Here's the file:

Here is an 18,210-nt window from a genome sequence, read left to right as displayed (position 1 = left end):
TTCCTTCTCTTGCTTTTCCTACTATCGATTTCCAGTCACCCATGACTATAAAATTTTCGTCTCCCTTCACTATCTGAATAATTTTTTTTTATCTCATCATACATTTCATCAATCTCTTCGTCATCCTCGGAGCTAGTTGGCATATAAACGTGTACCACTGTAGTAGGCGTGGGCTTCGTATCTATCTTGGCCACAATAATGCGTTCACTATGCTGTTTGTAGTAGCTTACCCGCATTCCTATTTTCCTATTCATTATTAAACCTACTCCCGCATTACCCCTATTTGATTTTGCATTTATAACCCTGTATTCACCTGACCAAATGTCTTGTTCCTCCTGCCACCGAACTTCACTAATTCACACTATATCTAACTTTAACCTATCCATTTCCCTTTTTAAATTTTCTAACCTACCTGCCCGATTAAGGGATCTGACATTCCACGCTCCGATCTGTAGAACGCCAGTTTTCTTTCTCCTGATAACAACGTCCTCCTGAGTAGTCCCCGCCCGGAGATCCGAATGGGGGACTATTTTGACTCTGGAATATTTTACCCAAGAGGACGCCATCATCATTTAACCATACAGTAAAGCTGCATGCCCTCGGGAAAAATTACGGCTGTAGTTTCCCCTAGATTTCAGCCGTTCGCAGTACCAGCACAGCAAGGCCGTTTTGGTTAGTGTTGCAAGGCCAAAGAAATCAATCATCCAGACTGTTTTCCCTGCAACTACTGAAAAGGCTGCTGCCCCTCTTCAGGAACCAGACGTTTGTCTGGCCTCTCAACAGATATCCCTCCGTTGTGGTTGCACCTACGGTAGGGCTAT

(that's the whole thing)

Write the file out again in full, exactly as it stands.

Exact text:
Here is an 18,210-nt window from a genome sequence, read left to right as displayed (position 1 = left end):
TTCCTTCTCTTGCTTTTCCTACTATCGATTTCCAGTCACCCATGACTATAAAATTTTCGTCTCCCTTCACTATCTGAATAATTTTTTTTTATCTCATCATACATTTCATCAATCTCTTCGTCATCCTCGGAGCTAGTTGGCATATAAACGTGTACCACTGTAGTAGGCGTGGGCTTCGTATCTATCTTGGCCACAATAATGCGTTCACTATGCTGTTTGTAGTAGCTTACCCGCATTCCTATTTTCCTATTCATTATTAAACCTACTCCCGCATTACCCCTATTTGATTTTGCATTTATAACCCTGTATTCACCTGACCAAATGTCTTGTTCCTCCTGCCACCGAACTTCACTAATTCACACTATATCTAACTTTAACCTATCCATTTCCCTTTTTAAATTTTCTAACCTACCTGCCCGATTAAGGGATCTGACATTCCACGCTCCGATCTGTAGAACGCCAGTTTTCTTTCTCCTGATAACAACGTCCTCCTGAGTAGTCCCCGCCCGGAGATCCGAATGGGGGACTATTTTGACTCTGGAATATTTTACCCAAGAGGACGCCATCATCATTTAACCATACAGTAAAGCTGCATGCCCTCGGGAAAAATTACGGCTGTAGTTTCCCCTAGATTTCAGCCGTTCGCAGTACCAGCACAGCAAGGCCGTTTTGGTTAGTGTTGCAAGGCCAAAGAAATCAATCATCCAGACTGTTTTCCCTGCAACTACTGAAAAGGCTGCTGCCCCTCTTCAGGAACCAGACGTTTGTCTGGCCTCTCAACAGATATCCCTCCGTTGTGGTTGCACCTACGGTAGGGCTAT